Unmet supportive care needs, health status and minimum costs in survivors of malignant melanoma.

2.50
Hdl Handle:
http://hdl.handle.net/10541/620822
Title:
Unmet supportive care needs, health status and minimum costs in survivors of malignant melanoma.
Authors:
Davies, L; Hayhurst, K; Lorigan, Paul C ( 0000-0002-8875-2164 ) ; Molassiotis, A
Abstract:
We explored the relationship between unmet care needs, health status, health utility and costs in people treated for melanoma via a cross-sectional follow-up survey (N = 455) 3 months to 5 years after complete resection of stage I-III cutaneous malignant melanoma. 51% (n = 232) had unmet care needs. This group had higher mean resource use, estimated conservatively (£28 vs. £10 per person) and worse overall health. Mean health-related utility index (AQoL6D) was 0.763 (95% CI 0.74; 0.79) in those with self-reported unmet need vs. 0.903 (0.89; 0.92) in those with no unmet need. Melanoma survivors with unmet need had worse outcomes in terms of anxiety (HADS 6.86 vs. 4.29), depression (HADS 4.29 vs. 2.01), overall quality of life (QoL: FACT-M 84.2 vs. 96.5). Higher resource use was associated with younger age (rs  = -.29, p < .001), older school-leaving age (rs  = .21, p < .001), reduced health utility (rs  = -.14, p = .005), higher anxiety (rs  = .22, p < .001), higher depression (rs  = .16, p = .001) and lower QoL (overall rs  = -.24, p < .001; melanoma QoL rs  = -.20, p < .001; surgery QoL rs  = -.19, p < .001). Lower health outcomes indicate increased service use, suggesting that interventions to address unmet need and improve health outcomes may reduce health costs. Integrated clinical and economic evaluations of interventions that target unmet need in melanoma survivors are required.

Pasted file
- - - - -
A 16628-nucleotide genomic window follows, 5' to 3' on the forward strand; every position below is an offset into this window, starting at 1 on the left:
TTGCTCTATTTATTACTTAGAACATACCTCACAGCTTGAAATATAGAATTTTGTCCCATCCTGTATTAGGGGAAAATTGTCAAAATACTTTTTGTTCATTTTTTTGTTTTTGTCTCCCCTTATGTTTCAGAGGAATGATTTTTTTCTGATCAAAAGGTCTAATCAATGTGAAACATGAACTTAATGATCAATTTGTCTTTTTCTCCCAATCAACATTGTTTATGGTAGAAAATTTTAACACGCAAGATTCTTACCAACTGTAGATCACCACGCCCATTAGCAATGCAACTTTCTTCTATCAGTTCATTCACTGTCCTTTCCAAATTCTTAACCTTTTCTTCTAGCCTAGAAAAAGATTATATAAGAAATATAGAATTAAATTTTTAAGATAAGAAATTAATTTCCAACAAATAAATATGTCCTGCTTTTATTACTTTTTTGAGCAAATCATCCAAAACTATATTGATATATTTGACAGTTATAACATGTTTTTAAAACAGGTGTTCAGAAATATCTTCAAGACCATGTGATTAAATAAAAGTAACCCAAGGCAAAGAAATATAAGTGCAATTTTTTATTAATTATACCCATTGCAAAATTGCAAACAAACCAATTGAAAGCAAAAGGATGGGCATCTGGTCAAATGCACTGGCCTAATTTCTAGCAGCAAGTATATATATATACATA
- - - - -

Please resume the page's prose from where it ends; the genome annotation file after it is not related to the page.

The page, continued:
Affiliation:
Manchester Centre for Health Economics, Division of Population Health, Health Services Research and Primary Care, The University of Manchester, Manchester, UK
Citation:
Unmet supportive care needs, health status and minimum costs in survivors of malignant melanoma. 2018 Eur J Cancer Care
Journal:
European Journal of Cancer Care
Issue Date:
9-Jan-2018
URI:
http://hdl.handle.net/10541/620822
DOI:
10.1111/ecc.12811
PubMed ID:
29315912
Type:
Article
Language:
en
ISSN:
1365-2354
Appears in Collections:
All Christie Publications

Full metadata record

DC FieldValue Language
dc.contributor.authorDavies, Len
dc.contributor.authorHayhurst, Ken
dc.contributor.authorLorigan, Paul Cen
dc.contributor.authorMolassiotis, Aen
dc.date.accessioned2018-02-12T14:26:29Z-
dc.date.available2018-02-12T14:26:29Z-
dc.date.issued2018-01-09-
dc.identifier.citationUnmet supportive care needs, health status and minimum costs in survivors of malignant melanoma. 2018 Eur J Cancer Careen
dc.identifier.issn1365-2354-
dc.identifier.pmid29315912-
dc.identifier.doi10.1111/ecc.12811-
dc.identifier.urihttp://hdl.handle.net/10541/620822-
dc.description.abstractWe explored the relationship between unmet care needs, health status, health utility and costs in people treated for melanoma via a cross-sectional follow-up survey (N = 455) 3 months to 5 years after complete resection of stage I-III cutaneous malignant melanoma. 51% (n = 232) had unmet care needs. This group had higher mean resource use, estimated conservatively (£28 vs. £10 per person) and worse overall health. Mean health-related utility index (AQoL6D) was 0.763 (95% CI 0.74; 0.79) in those with self-reported unmet need vs. 0.903 (0.89; 0.92) in those with no unmet need. Melanoma survivors with unmet need had worse outcomes in terms of anxiety (HADS 6.86 vs. 4.29), depression (HADS 4.29 vs. 2.01), overall quality of life (QoL: FACT-M 84.2 vs. 96.5). Higher resource use was associated with younger age (rs  = -.29, p < .001), older school-leaving age (rs  = .21, p < .001), reduced health utility (rs  = -.14, p = .005), higher anxiety (rs  = .22, p < .001), higher depression (rs  = .16, p = .001) and lower QoL (overall rs  = -.24, p < .001; melanoma QoL rs  = -.20, p < .001; surgery QoL rs  = -.19, p < .001). Lower health outcomes indicate increased service use, suggesting that interventions to address unmet need and improve health outcomes may reduce health costs. Integrated clinical and economic evaluations of interventions that target unmet need in melanoma survivors are required.en
dc.language.isoenen
dc.rightsArchived with thanks to European journal of cancer careen
dc.titleUnmet supportive care needs, health status and minimum costs in survivors of malignant melanoma.en
dc.typeArticleen
dc.contributor.departmentManchester Centre for Health Economics, Division of Population Health, Health Services Research and Primary Care, The University of Manchester, Manchester, UKen
dc.identifier.journalEuropean Journal of Cancer Careen

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